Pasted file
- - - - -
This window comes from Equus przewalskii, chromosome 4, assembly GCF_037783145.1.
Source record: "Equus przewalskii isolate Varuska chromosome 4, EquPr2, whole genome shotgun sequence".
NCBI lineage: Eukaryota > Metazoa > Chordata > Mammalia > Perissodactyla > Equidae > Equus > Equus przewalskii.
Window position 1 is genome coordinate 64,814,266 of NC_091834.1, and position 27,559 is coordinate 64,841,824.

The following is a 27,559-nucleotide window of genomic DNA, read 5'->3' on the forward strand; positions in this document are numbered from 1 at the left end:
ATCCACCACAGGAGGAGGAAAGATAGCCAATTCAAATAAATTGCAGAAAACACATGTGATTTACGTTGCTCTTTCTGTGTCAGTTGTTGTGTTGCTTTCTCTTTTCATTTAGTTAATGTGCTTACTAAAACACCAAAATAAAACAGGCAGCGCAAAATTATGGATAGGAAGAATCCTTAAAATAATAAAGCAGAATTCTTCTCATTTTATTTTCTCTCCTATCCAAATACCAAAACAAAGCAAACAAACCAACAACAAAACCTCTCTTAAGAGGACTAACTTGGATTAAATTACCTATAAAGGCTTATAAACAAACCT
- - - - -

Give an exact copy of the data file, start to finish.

This window comes from Equus przewalskii, chromosome 4, assembly GCF_037783145.1.
Source record: "Equus przewalskii isolate Varuska chromosome 4, EquPr2, whole genome shotgun sequence".
NCBI lineage: Eukaryota > Metazoa > Chordata > Mammalia > Perissodactyla > Equidae > Equus > Equus przewalskii.
Window position 1 is genome coordinate 64,814,266 of NC_091834.1, and position 27,559 is coordinate 64,841,824.

The following is a 27,559-nucleotide window of genomic DNA, read 5'->3' on the forward strand; positions in this document are numbered from 1 at the left end:
ATCCACCACAGGAGGAGGAAAGATAGCCAATTCAAATAAATTGCAGAAAACACATGTGATTTACGTTGCTCTTTCTGTGTCAGTTGTTGTGTTGCTTTCTCTTTTCATTTAGTTAATGTGCTTACTAAAACACCAAAATAAAACAGGCAGCGCAAAATTATGGATAGGAAGAATCCTTAAAATAATAAAGCAGAATTCTTCTCATTTTATTTTCTCTCCTATCCAAATACCAAAACAAAGCAAACAAACCAACAACAAAACCTCTCTTAAGAGGACTAACTTGGATTAAATTACCTATAAAGGCTTATAAACAAACCT